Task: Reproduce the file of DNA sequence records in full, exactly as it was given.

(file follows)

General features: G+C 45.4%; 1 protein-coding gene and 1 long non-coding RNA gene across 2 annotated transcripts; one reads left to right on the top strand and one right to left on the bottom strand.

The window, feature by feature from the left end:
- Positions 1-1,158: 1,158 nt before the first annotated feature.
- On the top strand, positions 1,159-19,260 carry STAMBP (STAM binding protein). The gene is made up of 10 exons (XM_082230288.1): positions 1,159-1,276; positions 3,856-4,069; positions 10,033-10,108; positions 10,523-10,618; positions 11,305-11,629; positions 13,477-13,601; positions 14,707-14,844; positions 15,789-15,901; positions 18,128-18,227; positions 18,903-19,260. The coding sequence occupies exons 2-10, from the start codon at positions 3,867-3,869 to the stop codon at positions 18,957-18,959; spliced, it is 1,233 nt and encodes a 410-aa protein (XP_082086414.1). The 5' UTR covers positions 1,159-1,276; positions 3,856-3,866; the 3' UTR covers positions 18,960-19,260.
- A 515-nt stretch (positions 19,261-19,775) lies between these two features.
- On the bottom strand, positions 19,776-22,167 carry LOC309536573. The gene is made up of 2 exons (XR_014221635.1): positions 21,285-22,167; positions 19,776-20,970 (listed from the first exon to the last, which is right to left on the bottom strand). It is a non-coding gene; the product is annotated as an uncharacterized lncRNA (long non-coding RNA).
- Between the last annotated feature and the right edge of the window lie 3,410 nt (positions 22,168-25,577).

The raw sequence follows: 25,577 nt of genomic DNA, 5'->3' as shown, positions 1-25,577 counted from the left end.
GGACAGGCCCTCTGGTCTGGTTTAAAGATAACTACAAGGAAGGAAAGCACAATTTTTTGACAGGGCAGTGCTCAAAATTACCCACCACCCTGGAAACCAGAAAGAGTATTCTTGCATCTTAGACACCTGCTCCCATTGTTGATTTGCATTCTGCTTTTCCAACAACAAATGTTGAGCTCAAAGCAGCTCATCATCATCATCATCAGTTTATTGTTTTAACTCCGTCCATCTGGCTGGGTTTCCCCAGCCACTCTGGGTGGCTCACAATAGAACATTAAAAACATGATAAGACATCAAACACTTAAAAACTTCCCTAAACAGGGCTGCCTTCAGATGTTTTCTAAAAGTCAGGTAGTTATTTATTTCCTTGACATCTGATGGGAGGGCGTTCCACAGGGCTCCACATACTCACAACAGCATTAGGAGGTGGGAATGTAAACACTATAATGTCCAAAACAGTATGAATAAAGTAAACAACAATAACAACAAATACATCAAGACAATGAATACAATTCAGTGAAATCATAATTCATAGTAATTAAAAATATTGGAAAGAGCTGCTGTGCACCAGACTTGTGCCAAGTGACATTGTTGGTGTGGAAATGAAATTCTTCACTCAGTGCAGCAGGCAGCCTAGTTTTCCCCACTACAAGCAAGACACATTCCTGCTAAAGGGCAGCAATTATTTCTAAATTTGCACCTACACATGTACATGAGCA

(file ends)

General features: G+C 45.4%; 1 protein-coding gene and 1 long non-coding RNA gene across 2 annotated transcripts; one reads left to right on the top strand and one right to left on the bottom strand.

The window, feature by feature from the left end:
- Positions 1-1,158: 1,158 nt before the first annotated feature.
- On the top strand, positions 1,159-19,260 carry STAMBP (STAM binding protein). The gene is made up of 10 exons (XM_082230288.1): positions 1,159-1,276; positions 3,856-4,069; positions 10,033-10,108; positions 10,523-10,618; positions 11,305-11,629; positions 13,477-13,601; positions 14,707-14,844; positions 15,789-15,901; positions 18,128-18,227; positions 18,903-19,260. The coding sequence occupies exons 2-10, from the start codon at positions 3,867-3,869 to the stop codon at positions 18,957-18,959; spliced, it is 1,233 nt and encodes a 410-aa protein (XP_082086414.1). The 5' UTR covers positions 1,159-1,276; positions 3,856-3,866; the 3' UTR covers positions 18,960-19,260.
- A 515-nt stretch (positions 19,261-19,775) lies between these two features.
- On the bottom strand, positions 19,776-22,167 carry LOC309536573. The gene is made up of 2 exons (XR_014221635.1): positions 21,285-22,167; positions 19,776-20,970 (listed from the first exon to the last, which is right to left on the bottom strand). It is a non-coding gene; the product is annotated as an uncharacterized lncRNA (long non-coding RNA).
- Between the last annotated feature and the right edge of the window lie 3,410 nt (positions 22,168-25,577).

The raw sequence follows: 25,577 nt of genomic DNA, 5'->3' as shown, positions 1-25,577 counted from the left end.
GGACAGGCCCTCTGGTCTGGTTTAAAGATAACTACAAGGAAGGAAAGCACAATTTTTTGACAGGGCAGTGCTCAAAATTACCCACCACCCTGGAAACCAGAAAGAGTATTCTTGCATCTTAGACACCTGCTCCCATTGTTGATTTGCATTCTGCTTTTCCAACAACAAATGTTGAGCTCAAAGCAGCTCATCATCATCATCATCAGTTTATTGTTTTAACTCCGTCCATCTGGCTGGGTTTCCCCAGCCACTCTGGGTGGCTCACAATAGAACATTAAAAACATGATAAGACATCAAACACTTAAAAACTTCCCTAAACAGGGCTGCCTTCAGATGTTTTCTAAAAGTCAGGTAGTTATTTATTTCCTTGACATCTGATGGGAGGGCGTTCCACAGGGCTCCACATACTCACAACAGCATTAGGAGGTGGGAATGTAAACACTATAATGTCCAAAACAGTATGAATAAAGTAAACAACAATAACAACAAATACATCAAGACAATGAATACAATTCAGTGAAATCATAATTCATAGTAATTAAAAATATTGGAAAGAGCTGCTGTGCACCAGACTTGTGCCAAGTGACATTGTTGGTGTGGAAATGAAATTCTTCACTCAGTGCAGCAGGCAGCCTAGTTTTCCCCACTACAAGCAAGACACATTCCTGCTAAAGGGCAGCAATTATTTCTAAATTTGCACCTACACATGTACATGAGCA